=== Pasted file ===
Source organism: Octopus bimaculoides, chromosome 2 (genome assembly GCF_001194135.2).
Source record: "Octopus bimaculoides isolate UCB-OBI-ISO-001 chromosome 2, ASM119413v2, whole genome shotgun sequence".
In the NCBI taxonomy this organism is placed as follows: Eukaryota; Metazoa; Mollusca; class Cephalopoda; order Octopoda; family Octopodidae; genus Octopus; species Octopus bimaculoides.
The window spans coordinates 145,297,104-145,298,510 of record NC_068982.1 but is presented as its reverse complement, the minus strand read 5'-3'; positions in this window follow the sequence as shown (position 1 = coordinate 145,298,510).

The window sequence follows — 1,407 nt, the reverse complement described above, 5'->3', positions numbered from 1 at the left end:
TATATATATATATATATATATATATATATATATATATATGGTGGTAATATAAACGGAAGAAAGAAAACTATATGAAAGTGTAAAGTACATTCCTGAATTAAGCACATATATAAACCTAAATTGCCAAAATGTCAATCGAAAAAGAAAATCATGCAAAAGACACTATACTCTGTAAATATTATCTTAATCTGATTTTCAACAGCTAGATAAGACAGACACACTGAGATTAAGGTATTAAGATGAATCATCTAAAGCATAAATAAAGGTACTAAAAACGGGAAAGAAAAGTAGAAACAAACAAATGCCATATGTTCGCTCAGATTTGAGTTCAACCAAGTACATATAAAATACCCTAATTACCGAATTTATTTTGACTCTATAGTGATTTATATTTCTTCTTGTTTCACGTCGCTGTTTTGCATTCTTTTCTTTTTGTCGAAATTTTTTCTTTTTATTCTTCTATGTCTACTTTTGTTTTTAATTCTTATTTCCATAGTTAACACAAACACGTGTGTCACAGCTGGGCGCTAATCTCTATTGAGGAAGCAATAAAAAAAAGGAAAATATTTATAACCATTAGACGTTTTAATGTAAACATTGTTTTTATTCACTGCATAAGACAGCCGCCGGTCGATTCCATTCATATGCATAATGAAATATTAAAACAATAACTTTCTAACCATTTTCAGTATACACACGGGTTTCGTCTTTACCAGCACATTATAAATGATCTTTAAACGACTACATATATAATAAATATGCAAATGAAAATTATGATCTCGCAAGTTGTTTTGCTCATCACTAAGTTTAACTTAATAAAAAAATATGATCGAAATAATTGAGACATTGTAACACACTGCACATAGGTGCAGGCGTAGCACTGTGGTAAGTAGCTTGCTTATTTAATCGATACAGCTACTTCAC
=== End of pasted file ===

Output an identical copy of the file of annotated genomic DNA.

Source organism: Octopus bimaculoides, chromosome 2 (genome assembly GCF_001194135.2).
Source record: "Octopus bimaculoides isolate UCB-OBI-ISO-001 chromosome 2, ASM119413v2, whole genome shotgun sequence".
In the NCBI taxonomy this organism is placed as follows: Eukaryota; Metazoa; Mollusca; class Cephalopoda; order Octopoda; family Octopodidae; genus Octopus; species Octopus bimaculoides.
The window spans coordinates 145,297,104-145,298,510 of record NC_068982.1 but is presented as its reverse complement, the minus strand read 5'-3'; positions in this window follow the sequence as shown (position 1 = coordinate 145,298,510).

The window sequence follows — 1,407 nt, the reverse complement described above, 5'->3', positions numbered from 1 at the left end:
TATATATATATATATATATATATATATATATATATATATGGTGGTAATATAAACGGAAGAAAGAAAACTATATGAAAGTGTAAAGTACATTCCTGAATTAAGCACATATATAAACCTAAATTGCCAAAATGTCAATCGAAAAAGAAAATCATGCAAAAGACACTATACTCTGTAAATATTATCTTAATCTGATTTTCAACAGCTAGATAAGACAGACACACTGAGATTAAGGTATTAAGATGAATCATCTAAAGCATAAATAAAGGTACTAAAAACGGGAAAGAAAAGTAGAAACAAACAAATGCCATATGTTCGCTCAGATTTGAGTTCAACCAAGTACATATAAAATACCCTAATTACCGAATTTATTTTGACTCTATAGTGATTTATATTTCTTCTTGTTTCACGTCGCTGTTTTGCATTCTTTTCTTTTTGTCGAAATTTTTTCTTTTTATTCTTCTATGTCTACTTTTGTTTTTAATTCTTATTTCCATAGTTAACACAAACACGTGTGTCACAGCTGGGCGCTAATCTCTATTGAGGAAGCAATAAAAAAAAGGAAAATATTTATAACCATTAGACGTTTTAATGTAAACATTGTTTTTATTCACTGCATAAGACAGCCGCCGGTCGATTCCATTCATATGCATAATGAAATATTAAAACAATAACTTTCTAACCATTTTCAGTATACACACGGGTTTCGTCTTTACCAGCACATTATAAATGATCTTTAAACGACTACATATATAATAAATATGCAAATGAAAATTATGATCTCGCAAGTTGTTTTGCTCATCACTAAGTTTAACTTAATAAAAAAATATGATCGAAATAATTGAGACATTGTAACACACTGCACATAGGTGCAGGCGTAGCACTGTGGTAAGTAGCTTGCTTATTTAATCGATACAGCTACTTCAC